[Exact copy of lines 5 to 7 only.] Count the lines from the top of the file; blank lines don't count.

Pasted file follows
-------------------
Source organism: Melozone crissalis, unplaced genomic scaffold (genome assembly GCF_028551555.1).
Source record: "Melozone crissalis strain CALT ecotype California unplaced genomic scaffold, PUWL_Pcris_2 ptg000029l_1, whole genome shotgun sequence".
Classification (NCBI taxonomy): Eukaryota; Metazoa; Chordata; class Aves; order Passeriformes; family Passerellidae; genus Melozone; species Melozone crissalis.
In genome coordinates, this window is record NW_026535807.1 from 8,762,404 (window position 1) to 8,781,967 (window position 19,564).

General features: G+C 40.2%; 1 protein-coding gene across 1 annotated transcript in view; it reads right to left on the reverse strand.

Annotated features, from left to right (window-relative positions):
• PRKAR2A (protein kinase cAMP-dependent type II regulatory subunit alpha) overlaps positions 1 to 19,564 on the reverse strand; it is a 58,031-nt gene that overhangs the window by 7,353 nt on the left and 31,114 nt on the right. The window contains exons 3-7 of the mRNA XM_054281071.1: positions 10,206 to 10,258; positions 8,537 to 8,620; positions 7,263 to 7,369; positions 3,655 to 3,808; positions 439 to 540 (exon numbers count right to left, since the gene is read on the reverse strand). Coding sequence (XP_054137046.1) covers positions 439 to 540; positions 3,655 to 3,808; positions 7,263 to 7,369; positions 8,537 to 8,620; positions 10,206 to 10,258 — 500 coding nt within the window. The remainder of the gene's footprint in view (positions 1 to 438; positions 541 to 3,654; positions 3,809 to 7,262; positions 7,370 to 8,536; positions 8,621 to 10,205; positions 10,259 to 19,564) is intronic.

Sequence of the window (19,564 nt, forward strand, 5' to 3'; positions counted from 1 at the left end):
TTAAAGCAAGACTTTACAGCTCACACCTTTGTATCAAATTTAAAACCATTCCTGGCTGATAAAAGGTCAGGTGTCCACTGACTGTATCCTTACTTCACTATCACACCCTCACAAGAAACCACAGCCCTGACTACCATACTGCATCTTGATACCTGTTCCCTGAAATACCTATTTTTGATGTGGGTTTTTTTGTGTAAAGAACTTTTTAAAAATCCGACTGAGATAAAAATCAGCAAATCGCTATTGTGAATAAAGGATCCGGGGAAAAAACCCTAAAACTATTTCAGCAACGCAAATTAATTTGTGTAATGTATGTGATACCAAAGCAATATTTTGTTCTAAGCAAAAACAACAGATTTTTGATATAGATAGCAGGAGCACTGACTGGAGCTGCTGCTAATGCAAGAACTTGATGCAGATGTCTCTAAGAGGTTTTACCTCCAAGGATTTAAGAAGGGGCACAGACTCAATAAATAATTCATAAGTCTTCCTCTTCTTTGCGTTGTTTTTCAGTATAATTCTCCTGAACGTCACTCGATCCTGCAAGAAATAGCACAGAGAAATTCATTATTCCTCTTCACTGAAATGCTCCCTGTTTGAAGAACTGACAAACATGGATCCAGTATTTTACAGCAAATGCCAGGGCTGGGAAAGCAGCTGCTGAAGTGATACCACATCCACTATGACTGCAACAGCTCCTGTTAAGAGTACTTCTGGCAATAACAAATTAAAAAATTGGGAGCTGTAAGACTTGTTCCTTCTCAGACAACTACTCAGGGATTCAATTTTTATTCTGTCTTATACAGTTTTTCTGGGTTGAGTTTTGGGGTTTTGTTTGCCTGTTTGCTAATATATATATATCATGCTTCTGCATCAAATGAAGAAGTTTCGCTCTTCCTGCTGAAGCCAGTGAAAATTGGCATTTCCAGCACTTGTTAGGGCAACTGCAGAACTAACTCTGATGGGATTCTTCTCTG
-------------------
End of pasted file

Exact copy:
General features: G+C 40.2%; 1 protein-coding gene across 1 annotated transcript in view; it reads right to left on the reverse strand.

Annotated features, from left to right (window-relative positions):
• PRKAR2A (protein kinase cAMP-dependent type II regulatory subunit alpha) overlaps positions 1 to 19,564 on the reverse strand; it is a 58,031-nt gene that overhangs the window by 7,353 nt on the left and 31,114 nt on the right. The window contains exons 3-7 of the mRNA XM_054281071.1: positions 10,206 to 10,258; positions 8,537 to 8,620; positions 7,263 to 7,369; positions 3,655 to 3,808; positions 439 to 540 (exon numbers count right to left, since the gene is read on the reverse strand). Coding sequence (XP_054137046.1) covers positions 439 to 540; positions 3,655 to 3,808; positions 7,263 to 7,369; positions 8,537 to 8,620; positions 10,206 to 10,258 — 500 coding nt within the window. The remainder of the gene's footprint in view (positions 1 to 438; positions 541 to 3,654; positions 3,809 to 7,262; positions 7,370 to 8,536; positions 8,621 to 10,205; positions 10,259 to 19,564) is intronic.